Applying the Sugg factors to the instant case, we find the prosecutor's remarks clearly did not mislead the jury or prejudice the accused. The prosecutor made an isolated comment that testimony by Mr. Adkins and Mr. Cooke was “very different” from that given to the police. The trial court, upon a proper objection, quickly warned the prosecutor to confine argument to differences in the witnesses's police statements that were actually demonstrated through trial testimony. No further broad statements were made by the prosecutor. Furthermore, while the evidence in the case was conflicting on many key issues, the prosecutor's evidence was sufficient for the jury to find Mr. Adkins guilty beyond a reasonable doubt. We, therefore, decline to find reversible error.See footnote 5 5 See State v. Satterfield, 193 W. Va. 503, 516, 457 S.E.2d 440, 453 (1995) (finding no reversible error when prosecutor misquoted the evidence relating to DNA test results); State v. Johnson, 187 W. Va. 360, 364 n.7, 419 S.E.2d 300, 304 n.7 (1992) (“The prosecutor's closing statements did nothing more than point out inconsistencies in [defendant's] testimony.”).

IV.

CONCLUSION

        The judgment of conviction and sentence is affirmed.
                                        Affirmed.


Footnote: 1

    1Mr. Wingett was hospitalized for twenty-four days as a result of the knife wounds.
Footnote: 2     2See Syllabus, State v. Moose, 110 W. Va. 476, 158 S.E. 715 (1931) (“An attorney for the state may prosecute vigorously as long as he deals fairly with the accused; but he should not become a partisan, intent only on conviction. And, it is a flagrant abuse of his position to refer, in his argument to the jury, to material facts outside the record, or not fairly deducible therefrom.”).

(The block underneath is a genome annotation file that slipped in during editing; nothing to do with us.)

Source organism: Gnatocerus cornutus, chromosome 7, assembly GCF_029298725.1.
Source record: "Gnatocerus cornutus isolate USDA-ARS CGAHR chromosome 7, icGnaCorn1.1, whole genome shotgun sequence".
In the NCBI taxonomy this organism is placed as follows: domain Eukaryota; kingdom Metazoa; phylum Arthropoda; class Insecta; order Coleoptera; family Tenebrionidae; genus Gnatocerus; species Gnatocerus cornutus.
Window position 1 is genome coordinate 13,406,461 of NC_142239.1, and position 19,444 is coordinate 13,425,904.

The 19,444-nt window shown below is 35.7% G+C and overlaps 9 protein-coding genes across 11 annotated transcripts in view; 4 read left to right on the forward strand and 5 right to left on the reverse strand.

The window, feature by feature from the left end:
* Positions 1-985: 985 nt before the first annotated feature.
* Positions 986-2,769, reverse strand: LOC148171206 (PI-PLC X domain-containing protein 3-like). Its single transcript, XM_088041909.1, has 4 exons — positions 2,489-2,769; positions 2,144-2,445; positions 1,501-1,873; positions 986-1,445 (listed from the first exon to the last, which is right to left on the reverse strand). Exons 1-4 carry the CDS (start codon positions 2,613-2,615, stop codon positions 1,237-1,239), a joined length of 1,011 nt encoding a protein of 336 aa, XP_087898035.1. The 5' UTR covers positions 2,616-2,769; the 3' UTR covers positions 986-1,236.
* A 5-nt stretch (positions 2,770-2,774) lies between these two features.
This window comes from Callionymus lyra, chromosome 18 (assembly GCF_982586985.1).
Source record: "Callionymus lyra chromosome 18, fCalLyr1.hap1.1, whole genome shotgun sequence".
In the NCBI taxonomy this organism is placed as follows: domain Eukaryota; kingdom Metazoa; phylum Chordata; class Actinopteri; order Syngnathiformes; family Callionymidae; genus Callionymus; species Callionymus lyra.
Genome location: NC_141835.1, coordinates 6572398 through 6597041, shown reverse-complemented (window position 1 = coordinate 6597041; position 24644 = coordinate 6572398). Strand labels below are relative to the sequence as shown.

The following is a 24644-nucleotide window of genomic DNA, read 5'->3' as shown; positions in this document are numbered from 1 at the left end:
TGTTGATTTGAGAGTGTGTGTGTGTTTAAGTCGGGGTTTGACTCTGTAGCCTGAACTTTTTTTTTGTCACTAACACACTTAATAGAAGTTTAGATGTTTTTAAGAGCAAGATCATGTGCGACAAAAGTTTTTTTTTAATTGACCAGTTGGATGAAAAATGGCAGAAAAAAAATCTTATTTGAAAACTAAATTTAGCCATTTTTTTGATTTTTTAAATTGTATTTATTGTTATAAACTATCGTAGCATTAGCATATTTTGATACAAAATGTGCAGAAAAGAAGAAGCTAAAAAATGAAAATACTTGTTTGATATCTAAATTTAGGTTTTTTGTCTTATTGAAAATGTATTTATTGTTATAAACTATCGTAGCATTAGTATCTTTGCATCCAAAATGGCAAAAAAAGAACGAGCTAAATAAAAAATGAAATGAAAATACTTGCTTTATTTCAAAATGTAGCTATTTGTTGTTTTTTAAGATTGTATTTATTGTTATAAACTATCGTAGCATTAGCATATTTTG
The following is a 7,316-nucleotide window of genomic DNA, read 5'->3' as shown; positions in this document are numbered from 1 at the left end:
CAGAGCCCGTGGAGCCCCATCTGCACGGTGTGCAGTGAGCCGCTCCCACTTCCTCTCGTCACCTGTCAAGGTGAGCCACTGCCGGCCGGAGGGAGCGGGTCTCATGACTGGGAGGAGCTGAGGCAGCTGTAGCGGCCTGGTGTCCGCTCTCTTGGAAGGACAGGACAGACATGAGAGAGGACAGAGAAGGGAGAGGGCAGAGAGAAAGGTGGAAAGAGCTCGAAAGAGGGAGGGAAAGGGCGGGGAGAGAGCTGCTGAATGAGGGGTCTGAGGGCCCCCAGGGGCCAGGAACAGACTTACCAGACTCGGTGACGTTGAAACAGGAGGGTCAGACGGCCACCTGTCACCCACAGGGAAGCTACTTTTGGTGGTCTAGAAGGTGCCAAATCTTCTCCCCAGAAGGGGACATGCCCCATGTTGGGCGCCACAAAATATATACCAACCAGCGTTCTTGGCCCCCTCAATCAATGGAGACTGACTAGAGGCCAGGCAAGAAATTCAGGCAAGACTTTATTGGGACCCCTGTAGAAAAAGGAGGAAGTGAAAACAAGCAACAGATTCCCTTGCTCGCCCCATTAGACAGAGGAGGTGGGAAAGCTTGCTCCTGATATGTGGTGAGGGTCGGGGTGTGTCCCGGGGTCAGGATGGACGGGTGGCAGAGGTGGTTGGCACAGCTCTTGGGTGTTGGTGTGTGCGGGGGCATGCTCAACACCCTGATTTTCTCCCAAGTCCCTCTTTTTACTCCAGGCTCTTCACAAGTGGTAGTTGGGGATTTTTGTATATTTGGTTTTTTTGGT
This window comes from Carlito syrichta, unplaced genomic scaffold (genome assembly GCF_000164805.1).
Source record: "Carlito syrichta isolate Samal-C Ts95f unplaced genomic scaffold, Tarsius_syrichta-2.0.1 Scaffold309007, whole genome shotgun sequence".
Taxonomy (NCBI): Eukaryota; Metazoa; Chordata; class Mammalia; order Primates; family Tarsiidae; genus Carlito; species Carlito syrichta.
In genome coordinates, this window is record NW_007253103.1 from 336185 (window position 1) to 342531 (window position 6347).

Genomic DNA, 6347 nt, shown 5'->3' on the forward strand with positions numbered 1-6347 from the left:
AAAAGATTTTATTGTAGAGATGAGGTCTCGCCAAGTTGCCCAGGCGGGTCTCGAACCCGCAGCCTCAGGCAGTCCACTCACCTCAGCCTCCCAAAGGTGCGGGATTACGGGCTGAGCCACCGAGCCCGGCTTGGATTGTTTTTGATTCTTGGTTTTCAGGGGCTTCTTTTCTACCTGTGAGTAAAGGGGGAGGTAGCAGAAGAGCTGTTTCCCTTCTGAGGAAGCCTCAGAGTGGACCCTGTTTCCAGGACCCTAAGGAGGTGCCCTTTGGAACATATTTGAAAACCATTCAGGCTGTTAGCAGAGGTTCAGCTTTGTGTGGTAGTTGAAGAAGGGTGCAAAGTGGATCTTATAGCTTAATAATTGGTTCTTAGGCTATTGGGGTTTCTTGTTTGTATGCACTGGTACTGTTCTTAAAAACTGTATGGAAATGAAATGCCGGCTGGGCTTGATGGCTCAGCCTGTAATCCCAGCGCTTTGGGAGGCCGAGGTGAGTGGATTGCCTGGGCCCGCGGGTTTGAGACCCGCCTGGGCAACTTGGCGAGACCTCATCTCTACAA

Footnote: 3     3We do not believe the issue to be of such magnitude that we must invoke the plain error doctrine. “The plain error doctrine of W. Va. R. Crim. P. 52(b), whereby the court may take notice of plain errors or defects affecting substantial rights although they were not brought to the attention of the court[.]” Syl. pt. 4, in part, State v. Grubbs, 178 W. Va. 811, 364 S.E.2d 824 (1987). By its very nature, the plain error doctrine is reserved for only the most egregious errors. In order “[t]o trigger application of the 'plain error' doctrine, there must be (1) an error; (2) that is plain; (3) that affects substantial rights; and (4) seriously affects the fairness, integrity, or public reputation of the judicial proceedings.” Syl. pt. 7, State v. Miller, 194 W. Va. 3, 459 S.E.2d 114 (1995).